During the 1st week, we assisted you in creating conversion funnels to envision the sales cycle of your company. We are today going to assist you in transforming that abstract idea into a more concrete thing.
We wish to have you outlining the steps that people literally take while on your website on their route towards becoming 1st-time customers and then your subsequent repeat buyers. Chart these paths on sheet of people or whiteboard. Utilize Photoshop. It really will not matter how nice looking the diagrams appear. They require being accurate and tangible. You even could craft your list in Word format:
Conversion Paths Example
Step 1: User discovers your brand via guest blog post
Step 2: Clicks on the link available from the guest blog post
Step 3: Through Facebook shares content
Step 4: Likes your brand on Facebook
Step 5: Locates an additional article from your company blog on your Facebook Page
Step 6: Enlists as an email subscriber
Step 7: Opens up an email linking to some blog post > clicks
Step 8: Discovers from boss that she/he has got a budget for hiring a consultant
Step 9: Calls and requests for a phone consultation
A path for an e-commerce company might appear like this:
Step 1: User discovers your brand via a friend’s word-of-mouth referral
Step 2: For the 1st time browses the website
Step 3: Signs up for getting via email to receive a deal
Step 4: Revisits website for redeeming the offer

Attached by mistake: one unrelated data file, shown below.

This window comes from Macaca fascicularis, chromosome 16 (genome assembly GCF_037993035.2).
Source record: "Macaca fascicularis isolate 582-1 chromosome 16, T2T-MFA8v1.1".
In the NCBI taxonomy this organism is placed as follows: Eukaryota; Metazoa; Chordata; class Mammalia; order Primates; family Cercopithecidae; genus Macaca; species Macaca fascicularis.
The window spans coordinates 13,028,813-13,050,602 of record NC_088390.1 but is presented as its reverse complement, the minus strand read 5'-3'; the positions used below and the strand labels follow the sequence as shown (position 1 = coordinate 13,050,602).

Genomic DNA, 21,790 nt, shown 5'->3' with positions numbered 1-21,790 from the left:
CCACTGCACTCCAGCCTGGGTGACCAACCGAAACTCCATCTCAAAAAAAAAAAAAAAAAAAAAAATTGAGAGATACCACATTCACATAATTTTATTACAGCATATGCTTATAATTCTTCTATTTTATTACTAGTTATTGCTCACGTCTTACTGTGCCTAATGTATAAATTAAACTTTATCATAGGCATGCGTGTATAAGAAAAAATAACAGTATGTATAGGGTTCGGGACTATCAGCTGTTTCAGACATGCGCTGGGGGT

Step 5: Adds an item to their shopping cart. Becomes lazy. Perhaps falls asleep while at the computer.
Step 6: Gets an email reminder to check out.
Step 7: Finally checks out. Finalizes the 1st transaction
At every step, there is considerable probability for drop-off. This happens when the visitor/user initiates, but will not finalize the conversion process.
Reasons why a drop-off could occur:
1. People may forget your brand.
2. People could become bored.
3. People at times get lazy.
4. The process breaks on the site.
5. Too much website friction.
6. Procrastinating and putting matters off.
It’s becomes very easy to just label drop off as things outside the control of the marketer. Too easy!
Don’t fall for such a trap.
If you are perhaps that can’t impact such actions by users, you are then in denial mode. You’re being afraid of confronting the reality. The aptitude of keeping users engaged is completely within your control. This is the main point of optimization of conversions.
Through examining the diverse steps of your business conversion funnels, it is possible to pre-empt drop off through responding suitably with cues that move the people along. An e-commerce business example:
Step 1: The finds your website via word of mouth
Step 2: Places the order and completes the checkout
Step 3: User does not remember about the e-commerce company > following the sale, follow up the user with an email offering a deal, promotion or coupon.
Step 4: User visits again to redeem the offer.
Step 5: User then adds the item to their cart. Perhaps falls asleep while at computer. He or she forgets about their shopping cart > the e-commerce merchant could then dispatch an email to the logged-in users having any abandoned shopping carts; reminding them to finalize the pending transaction.
Step 6: Repeat buy = conversion occurs = success
The above mentioned steps are possible to be any real-life situation, so it would be safe to assume this was the case.